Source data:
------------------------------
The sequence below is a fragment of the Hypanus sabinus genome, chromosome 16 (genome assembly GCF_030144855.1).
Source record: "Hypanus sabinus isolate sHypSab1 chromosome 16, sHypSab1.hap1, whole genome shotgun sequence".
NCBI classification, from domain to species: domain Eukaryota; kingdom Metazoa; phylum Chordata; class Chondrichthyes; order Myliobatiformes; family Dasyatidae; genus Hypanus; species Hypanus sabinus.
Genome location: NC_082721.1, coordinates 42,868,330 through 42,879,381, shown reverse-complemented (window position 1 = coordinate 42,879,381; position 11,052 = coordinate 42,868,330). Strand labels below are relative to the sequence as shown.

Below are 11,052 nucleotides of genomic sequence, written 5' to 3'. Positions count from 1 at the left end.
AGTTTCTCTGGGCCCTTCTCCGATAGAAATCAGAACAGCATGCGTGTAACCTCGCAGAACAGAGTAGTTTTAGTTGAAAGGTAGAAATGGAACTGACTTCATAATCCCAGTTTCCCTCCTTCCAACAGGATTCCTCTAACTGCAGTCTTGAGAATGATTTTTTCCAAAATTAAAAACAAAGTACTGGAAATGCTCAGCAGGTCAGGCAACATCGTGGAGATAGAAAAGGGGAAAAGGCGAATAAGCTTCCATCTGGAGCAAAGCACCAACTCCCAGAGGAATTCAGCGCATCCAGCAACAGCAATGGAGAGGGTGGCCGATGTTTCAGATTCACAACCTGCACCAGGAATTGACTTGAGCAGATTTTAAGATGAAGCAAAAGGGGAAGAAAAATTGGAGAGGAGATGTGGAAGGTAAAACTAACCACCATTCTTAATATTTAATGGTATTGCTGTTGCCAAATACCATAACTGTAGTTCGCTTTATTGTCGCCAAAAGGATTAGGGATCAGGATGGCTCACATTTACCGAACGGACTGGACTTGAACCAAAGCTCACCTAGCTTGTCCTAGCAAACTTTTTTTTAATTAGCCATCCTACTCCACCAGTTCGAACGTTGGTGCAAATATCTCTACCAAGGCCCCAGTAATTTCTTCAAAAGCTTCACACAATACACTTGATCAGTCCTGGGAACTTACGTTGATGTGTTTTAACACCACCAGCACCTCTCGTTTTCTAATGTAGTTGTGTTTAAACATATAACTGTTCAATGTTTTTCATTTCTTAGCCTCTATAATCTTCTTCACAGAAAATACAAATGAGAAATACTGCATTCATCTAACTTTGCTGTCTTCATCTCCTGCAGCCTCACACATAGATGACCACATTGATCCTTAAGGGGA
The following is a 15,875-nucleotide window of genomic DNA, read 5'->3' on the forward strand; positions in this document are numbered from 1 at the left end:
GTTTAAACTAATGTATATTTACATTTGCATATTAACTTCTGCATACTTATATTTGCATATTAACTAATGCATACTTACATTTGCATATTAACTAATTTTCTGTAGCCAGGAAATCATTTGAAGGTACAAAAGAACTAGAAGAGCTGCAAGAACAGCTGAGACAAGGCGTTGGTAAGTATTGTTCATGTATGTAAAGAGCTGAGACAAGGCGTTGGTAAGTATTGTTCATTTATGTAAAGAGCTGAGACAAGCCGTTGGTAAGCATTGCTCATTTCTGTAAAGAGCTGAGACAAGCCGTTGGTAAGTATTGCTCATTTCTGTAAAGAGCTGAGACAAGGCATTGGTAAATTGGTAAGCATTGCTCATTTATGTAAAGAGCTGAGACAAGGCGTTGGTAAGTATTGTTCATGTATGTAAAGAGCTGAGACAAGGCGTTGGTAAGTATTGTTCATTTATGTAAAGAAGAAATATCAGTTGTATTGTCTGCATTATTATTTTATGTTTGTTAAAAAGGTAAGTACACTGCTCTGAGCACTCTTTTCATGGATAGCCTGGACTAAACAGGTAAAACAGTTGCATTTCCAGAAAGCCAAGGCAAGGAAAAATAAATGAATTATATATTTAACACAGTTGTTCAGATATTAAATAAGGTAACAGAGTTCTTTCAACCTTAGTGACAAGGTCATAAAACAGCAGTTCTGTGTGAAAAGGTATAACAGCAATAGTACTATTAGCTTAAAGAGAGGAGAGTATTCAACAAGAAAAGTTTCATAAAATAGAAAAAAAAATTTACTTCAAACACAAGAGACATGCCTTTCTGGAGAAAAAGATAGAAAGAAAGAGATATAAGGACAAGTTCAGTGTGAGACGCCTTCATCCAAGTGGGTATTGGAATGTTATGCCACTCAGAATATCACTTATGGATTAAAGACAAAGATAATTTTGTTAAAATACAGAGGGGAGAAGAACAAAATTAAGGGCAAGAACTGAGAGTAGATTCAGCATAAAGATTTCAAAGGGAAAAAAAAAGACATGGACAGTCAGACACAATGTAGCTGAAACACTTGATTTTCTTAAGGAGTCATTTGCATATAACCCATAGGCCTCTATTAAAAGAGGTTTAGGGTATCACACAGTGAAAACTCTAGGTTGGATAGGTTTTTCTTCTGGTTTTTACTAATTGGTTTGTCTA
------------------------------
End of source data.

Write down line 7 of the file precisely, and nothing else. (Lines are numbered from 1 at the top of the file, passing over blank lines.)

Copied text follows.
The following is a 15,875-nucleotide window of genomic DNA, read 5'->3' on the forward strand; positions in this document are numbered from 1 at the left end: